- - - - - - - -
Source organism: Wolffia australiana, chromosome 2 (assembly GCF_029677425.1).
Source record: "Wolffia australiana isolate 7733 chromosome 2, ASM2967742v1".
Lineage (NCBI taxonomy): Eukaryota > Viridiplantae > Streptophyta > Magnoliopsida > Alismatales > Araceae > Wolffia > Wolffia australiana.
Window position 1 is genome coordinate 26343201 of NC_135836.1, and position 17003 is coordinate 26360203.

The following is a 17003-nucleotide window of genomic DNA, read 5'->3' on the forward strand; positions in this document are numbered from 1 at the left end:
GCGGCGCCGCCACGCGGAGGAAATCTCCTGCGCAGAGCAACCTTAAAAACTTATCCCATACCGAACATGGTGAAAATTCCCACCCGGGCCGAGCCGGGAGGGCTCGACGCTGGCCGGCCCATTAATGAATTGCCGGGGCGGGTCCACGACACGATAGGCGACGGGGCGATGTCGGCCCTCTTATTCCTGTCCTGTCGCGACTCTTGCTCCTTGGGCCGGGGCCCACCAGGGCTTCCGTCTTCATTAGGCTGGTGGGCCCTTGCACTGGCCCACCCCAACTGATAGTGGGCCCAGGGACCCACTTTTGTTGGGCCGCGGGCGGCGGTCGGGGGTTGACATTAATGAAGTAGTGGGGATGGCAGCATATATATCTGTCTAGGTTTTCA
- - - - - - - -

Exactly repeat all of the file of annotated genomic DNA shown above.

Source organism: Wolffia australiana, chromosome 2 (assembly GCF_029677425.1).
Source record: "Wolffia australiana isolate 7733 chromosome 2, ASM2967742v1".
Lineage (NCBI taxonomy): Eukaryota > Viridiplantae > Streptophyta > Magnoliopsida > Alismatales > Araceae > Wolffia > Wolffia australiana.
Window position 1 is genome coordinate 26343201 of NC_135836.1, and position 17003 is coordinate 26360203.

The following is a 17003-nucleotide window of genomic DNA, read 5'->3' on the forward strand; positions in this document are numbered from 1 at the left end:
GCGGCGCCGCCACGCGGAGGAAATCTCCTGCGCAGAGCAACCTTAAAAACTTATCCCATACCGAACATGGTGAAAATTCCCACCCGGGCCGAGCCGGGAGGGCTCGACGCTGGCCGGCCCATTAATGAATTGCCGGGGCGGGTCCACGACACGATAGGCGACGGGGCGATGTCGGCCCTCTTATTCCTGTCCTGTCGCGACTCTTGCTCCTTGGGCCGGGGCCCACCAGGGCTTCCGTCTTCATTAGGCTGGTGGGCCCTTGCACTGGCCCACCCCAACTGATAGTGGGCCCAGGGACCCACTTTTGTTGGGCCGCGGGCGGCGGTCGGGGGTTGACATTAATGAAGTAGTGGGGATGGCAGCATATATATCTGTCTAGGTTTTCA